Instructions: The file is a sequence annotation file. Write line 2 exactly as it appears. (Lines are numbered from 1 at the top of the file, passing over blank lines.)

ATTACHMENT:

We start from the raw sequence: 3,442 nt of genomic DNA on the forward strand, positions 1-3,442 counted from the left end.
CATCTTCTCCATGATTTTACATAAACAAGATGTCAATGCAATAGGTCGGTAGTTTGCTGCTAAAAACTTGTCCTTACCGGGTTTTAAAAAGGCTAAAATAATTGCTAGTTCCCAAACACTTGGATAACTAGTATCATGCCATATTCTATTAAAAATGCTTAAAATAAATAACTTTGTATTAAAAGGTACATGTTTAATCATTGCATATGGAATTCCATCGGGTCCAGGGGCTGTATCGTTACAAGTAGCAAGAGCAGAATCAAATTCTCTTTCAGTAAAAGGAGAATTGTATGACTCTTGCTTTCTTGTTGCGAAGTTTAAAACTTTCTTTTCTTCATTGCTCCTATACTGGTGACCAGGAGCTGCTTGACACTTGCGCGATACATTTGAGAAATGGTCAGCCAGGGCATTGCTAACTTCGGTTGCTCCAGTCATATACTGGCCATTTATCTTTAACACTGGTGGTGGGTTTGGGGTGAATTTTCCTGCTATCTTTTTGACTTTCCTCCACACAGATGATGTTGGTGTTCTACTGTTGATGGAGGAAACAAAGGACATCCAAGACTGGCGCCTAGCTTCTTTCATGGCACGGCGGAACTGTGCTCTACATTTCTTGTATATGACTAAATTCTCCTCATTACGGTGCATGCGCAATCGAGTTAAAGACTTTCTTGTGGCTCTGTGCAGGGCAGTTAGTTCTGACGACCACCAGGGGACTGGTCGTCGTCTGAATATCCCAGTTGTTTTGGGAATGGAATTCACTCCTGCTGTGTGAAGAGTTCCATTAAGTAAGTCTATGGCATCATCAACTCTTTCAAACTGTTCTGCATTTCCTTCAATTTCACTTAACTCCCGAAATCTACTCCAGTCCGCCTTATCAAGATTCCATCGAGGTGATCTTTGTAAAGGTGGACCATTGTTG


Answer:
CATCTTCTCCATGATTTTACATAAACAAGATGTCAATGCAATAGGTCGGTAGTTTGCTGCTAAAAACTTGTCCTTACCGGGTTTTAAAAAGGCTAAAATAATTGCTAGTTCCCAAACACTTGGATAACTAGTATCATGCCATATTCTATTAAAAATGCTTAAAATAAATAACTTTGTATTAAAAGGTACATGTTTAATCATTGCATATGGAATTCCATCGGGTCCAGGGGCTGTATCGTTACAAGTAGCAAGAGCAGAATCAAATTCTCTTTCAGTAAAAGGAGAATTGTATGACTCTTGCTTTCTTGTTGCGAAGTTTAAAACTTTCTTTTCTTCATTGCTCCTATACTGGTGACCAGGAGCTGCTTGACACTTGCGCGATACATTTGAGAAATGGTCAGCCAGGGCATTGCTAACTTCGGTTGCTCCAGTCATATACTGGCCATTTATCTTTAACACTGGTGGTGGGTTTGGGGTGAATTTTCCTGCTATCTTTTTGACTTTCCTCCACACAGATGATGTTGGTGTTCTACTGTTGATGGAGGAAACAAAGGACATCCAAGACTGGCGCCTAGCTTCTTTCATGGCACGGCGGAACTGTGCTCTACATTTCTTGTATATGACTAAATTCTCCTCATTACGGTGCATGCGCAATCGAGTTAAAGACTTTCTTGTGGCTCTGTGCAGGGCAGTTAGTTCTGACGACCACCAGGGGACTGGTCGTCGTCTGAATATCCCAGTTGTTTTGGGAATGGAATTCACTCCTGCTGTGTGAAGAGTTCCATTAAGTAAGTCTATGGCATCATCAACTCTTTCAAACTGTTCTGCATTTCCTTCAATTTCACTTAACTCCCGAAATCTACTCCAGTCCGCCTTATCAAGATTCCATCGAGGTGATCTTTGTAAAGGTGGACCATTGTTG